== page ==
Clinical features of schizophrenia with enhanced carbonyl stress

Mitsuhiro Miyashita, Makoto Arai, Akiko Kobori, Tomoe Ichikawa, Kazuya Toriumi, Kazuhiro Niizato, Kenichi Oshima, Yuji Okazaki, Takeo Yoshikawa, Naoji Amano, Toshio Miyata, Masanari Itokawa

Research output: Contribution to journalArticlepeer-review

49 Citations (Scopus)


Accumulating evidence suggests that advanced glycation end products, generated as a consequence of facilitated carbonyl stress, are implicated in the development of a variety of diseases. These diseases include neurodegenerative illnesses, such as Alzheimer disease. Pyridoxamine is one of the 3 forms of vitamin B6, and it acts by combating carbonyl stress and inhibiting the formation of AGEs. Depletion of pyridoxamine due to enhanced carbonyl stress eventually leads to a decrease in the other forms of vitamin B6, namely pyridoxal and pyridoxine. We previously reported that higher levels of plasma pentosidine, a wellknown biomarker for advanced glycation end products, and decreased serum pyridoxal levels were found in a subpopulation of schizophrenic patients. However, there is as yet no clinical characterization of this subset of schizophrenia. In this study, we found that these patients shared many clinical features with treatment-resistant schizophrenia. These include a higher proportion of inpatients, low educational status, longer durations of hospitalization, and higher doses of antipsychotic medication, compared with patients without carbonyl stress. Interestingly, psychopathological symptoms showed a tendency towards negative association with serum vitamin B6 levels. Our results support the idea that treatment regimes reducing carbonyl stress, such as supplementation of pyridoxamine, could provide novel therapeutic benefits for this subgroup of patients.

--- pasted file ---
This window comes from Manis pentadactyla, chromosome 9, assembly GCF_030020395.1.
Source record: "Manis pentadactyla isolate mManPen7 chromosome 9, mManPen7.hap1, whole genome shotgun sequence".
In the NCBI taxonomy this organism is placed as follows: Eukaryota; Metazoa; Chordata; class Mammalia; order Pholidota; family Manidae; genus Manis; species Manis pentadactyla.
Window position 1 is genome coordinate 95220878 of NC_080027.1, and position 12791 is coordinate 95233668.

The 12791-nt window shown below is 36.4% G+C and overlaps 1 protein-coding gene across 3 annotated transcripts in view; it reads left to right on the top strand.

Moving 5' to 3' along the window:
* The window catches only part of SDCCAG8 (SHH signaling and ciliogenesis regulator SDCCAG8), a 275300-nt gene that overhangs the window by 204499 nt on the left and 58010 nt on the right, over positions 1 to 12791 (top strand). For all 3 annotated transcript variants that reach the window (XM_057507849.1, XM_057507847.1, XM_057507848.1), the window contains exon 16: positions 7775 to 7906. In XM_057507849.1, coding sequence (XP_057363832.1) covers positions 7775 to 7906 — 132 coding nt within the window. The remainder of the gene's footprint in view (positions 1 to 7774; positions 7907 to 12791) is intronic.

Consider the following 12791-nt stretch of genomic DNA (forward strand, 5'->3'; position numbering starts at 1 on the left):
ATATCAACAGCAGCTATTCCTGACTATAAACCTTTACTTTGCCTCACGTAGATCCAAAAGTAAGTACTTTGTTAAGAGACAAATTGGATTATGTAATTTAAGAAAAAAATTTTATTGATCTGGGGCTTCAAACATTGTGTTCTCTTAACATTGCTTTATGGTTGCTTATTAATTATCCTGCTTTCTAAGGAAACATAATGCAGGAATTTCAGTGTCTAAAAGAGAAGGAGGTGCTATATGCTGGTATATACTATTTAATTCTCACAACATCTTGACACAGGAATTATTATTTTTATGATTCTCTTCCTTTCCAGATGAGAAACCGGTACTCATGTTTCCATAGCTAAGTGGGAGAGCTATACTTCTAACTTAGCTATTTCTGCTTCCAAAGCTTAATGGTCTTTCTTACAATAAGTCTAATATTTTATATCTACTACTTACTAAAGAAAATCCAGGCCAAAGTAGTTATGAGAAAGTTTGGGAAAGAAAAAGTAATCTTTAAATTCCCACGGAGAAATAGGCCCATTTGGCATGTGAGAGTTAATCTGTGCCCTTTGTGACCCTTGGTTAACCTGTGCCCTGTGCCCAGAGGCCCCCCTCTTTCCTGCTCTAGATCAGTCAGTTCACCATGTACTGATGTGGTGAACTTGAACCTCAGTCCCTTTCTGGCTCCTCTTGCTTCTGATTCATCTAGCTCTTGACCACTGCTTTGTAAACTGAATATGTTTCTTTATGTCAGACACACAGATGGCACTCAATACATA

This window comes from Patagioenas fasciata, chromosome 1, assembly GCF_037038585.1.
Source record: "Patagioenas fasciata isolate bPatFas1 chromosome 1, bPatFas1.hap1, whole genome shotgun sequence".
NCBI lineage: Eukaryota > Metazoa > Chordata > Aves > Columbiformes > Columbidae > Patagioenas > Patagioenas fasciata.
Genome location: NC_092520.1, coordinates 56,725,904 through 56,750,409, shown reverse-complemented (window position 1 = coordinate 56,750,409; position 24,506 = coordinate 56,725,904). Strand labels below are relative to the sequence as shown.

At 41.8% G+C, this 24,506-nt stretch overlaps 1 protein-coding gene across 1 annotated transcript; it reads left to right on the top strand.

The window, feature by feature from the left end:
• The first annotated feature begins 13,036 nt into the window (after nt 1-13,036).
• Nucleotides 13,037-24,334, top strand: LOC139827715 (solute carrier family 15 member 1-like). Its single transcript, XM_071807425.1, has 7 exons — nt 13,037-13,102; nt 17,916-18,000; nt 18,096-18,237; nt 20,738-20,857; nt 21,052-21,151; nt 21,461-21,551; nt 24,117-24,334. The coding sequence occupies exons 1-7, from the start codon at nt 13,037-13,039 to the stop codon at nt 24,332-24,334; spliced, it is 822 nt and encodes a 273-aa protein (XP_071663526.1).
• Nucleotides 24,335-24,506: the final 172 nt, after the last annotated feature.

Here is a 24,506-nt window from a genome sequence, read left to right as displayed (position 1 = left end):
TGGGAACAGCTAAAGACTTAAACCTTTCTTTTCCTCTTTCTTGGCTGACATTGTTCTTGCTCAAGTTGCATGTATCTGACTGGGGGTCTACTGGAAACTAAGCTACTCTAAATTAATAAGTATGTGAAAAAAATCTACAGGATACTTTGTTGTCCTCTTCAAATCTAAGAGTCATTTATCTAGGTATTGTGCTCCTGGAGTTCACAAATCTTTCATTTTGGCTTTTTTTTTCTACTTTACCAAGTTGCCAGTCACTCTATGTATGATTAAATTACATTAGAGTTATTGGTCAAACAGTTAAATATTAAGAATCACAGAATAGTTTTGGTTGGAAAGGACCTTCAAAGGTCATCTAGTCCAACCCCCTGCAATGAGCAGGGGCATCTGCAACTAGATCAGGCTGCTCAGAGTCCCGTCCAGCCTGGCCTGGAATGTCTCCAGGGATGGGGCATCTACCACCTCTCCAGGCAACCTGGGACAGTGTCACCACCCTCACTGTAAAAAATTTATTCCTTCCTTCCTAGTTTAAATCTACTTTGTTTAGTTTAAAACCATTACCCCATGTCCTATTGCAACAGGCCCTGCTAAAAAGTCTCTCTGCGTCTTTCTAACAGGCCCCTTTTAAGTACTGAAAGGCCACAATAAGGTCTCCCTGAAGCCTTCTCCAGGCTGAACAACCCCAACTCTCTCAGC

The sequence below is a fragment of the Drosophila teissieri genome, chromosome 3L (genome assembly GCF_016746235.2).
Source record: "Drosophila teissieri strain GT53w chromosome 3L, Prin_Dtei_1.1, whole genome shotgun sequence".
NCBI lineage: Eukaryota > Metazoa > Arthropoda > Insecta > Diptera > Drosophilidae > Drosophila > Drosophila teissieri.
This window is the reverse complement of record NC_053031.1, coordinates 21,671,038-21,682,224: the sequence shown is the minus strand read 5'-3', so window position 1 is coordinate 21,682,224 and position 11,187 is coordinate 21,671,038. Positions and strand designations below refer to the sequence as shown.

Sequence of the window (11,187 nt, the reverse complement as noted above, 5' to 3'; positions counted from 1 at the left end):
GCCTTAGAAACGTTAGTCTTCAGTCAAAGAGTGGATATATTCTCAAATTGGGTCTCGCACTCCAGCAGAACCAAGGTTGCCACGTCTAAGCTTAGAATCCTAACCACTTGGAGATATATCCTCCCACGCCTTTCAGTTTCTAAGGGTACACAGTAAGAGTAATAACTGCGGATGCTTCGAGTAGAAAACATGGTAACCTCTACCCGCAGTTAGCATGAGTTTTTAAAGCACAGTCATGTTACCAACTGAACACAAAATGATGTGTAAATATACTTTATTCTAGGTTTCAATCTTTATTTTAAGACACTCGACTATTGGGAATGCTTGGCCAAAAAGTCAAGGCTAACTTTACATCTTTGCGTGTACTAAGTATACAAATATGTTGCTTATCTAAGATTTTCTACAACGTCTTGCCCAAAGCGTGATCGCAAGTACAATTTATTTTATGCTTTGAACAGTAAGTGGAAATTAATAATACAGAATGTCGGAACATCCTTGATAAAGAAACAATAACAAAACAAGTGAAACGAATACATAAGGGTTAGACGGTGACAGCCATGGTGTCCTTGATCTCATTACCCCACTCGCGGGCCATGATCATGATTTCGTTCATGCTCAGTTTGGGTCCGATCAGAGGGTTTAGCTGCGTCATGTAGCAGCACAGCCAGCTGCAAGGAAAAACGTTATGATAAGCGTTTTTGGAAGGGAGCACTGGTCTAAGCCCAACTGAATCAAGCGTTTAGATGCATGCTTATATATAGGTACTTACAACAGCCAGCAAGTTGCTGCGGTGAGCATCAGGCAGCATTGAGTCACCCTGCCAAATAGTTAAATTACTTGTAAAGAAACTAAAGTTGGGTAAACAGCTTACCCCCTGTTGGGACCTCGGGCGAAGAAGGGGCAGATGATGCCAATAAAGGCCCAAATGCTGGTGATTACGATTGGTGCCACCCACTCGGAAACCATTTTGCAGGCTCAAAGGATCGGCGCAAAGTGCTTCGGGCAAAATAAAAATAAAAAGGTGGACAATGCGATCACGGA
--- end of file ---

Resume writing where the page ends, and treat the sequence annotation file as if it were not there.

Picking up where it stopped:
Original languageEnglish
Pages (from-to)1040-1046
Number of pages7
JournalSchizophrenia Bulletin
Issue number5
Publication statusPublished - 2014 Sept


  • Carbonyl stress
  • Clinical features
  • Pentosidine
  • Treatment-resistant schizophrenia
  • Vitamin B6


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